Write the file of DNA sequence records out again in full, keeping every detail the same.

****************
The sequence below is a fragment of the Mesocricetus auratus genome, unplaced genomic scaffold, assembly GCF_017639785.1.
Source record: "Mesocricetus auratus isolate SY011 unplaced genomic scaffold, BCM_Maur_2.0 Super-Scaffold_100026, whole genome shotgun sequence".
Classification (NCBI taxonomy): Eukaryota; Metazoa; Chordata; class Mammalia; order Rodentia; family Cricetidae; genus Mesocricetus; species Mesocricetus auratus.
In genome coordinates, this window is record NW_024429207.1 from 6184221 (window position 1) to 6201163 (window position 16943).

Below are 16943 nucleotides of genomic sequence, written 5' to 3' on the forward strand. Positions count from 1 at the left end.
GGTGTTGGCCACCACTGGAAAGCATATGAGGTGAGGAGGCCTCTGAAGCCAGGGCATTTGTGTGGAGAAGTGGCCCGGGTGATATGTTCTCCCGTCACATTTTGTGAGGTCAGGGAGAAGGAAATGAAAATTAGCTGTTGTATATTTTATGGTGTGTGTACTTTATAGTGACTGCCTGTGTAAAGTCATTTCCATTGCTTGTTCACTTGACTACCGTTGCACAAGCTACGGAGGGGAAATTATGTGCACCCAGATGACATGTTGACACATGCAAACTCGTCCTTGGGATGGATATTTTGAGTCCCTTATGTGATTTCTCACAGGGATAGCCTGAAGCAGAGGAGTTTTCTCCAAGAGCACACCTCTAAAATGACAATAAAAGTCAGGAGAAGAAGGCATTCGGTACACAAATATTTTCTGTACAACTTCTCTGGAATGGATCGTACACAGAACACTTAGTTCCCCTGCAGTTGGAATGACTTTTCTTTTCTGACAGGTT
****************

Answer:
The sequence below is a fragment of the Mesocricetus auratus genome, unplaced genomic scaffold, assembly GCF_017639785.1.
Source record: "Mesocricetus auratus isolate SY011 unplaced genomic scaffold, BCM_Maur_2.0 Super-Scaffold_100026, whole genome shotgun sequence".
Classification (NCBI taxonomy): Eukaryota; Metazoa; Chordata; class Mammalia; order Rodentia; family Cricetidae; genus Mesocricetus; species Mesocricetus auratus.
In genome coordinates, this window is record NW_024429207.1 from 6184221 (window position 1) to 6201163 (window position 16943).

Below are 16943 nucleotides of genomic sequence, written 5' to 3' on the forward strand. Positions count from 1 at the left end.
GGTGTTGGCCACCACTGGAAAGCATATGAGGTGAGGAGGCCTCTGAAGCCAGGGCATTTGTGTGGAGAAGTGGCCCGGGTGATATGTTCTCCCGTCACATTTTGTGAGGTCAGGGAGAAGGAAATGAAAATTAGCTGTTGTATATTTTATGGTGTGTGTACTTTATAGTGACTGCCTGTGTAAAGTCATTTCCATTGCTTGTTCACTTGACTACCGTTGCACAAGCTACGGAGGGGAAATTATGTGCACCCAGATGACATGTTGACACATGCAAACTCGTCCTTGGGATGGATATTTTGAGTCCCTTATGTGATTTCTCACAGGGATAGCCTGAAGCAGAGGAGTTTTCTCCAAGAGCACACCTCTAAAATGACAATAAAAGTCAGGAGAAGAAGGCATTCGGTACACAAATATTTTCTGTACAACTTCTCTGGAATGGATCGTACACAGAACACTTAGTTCCCCTGCAGTTGGAATGACTTTTCTTTTCTGACAGGTT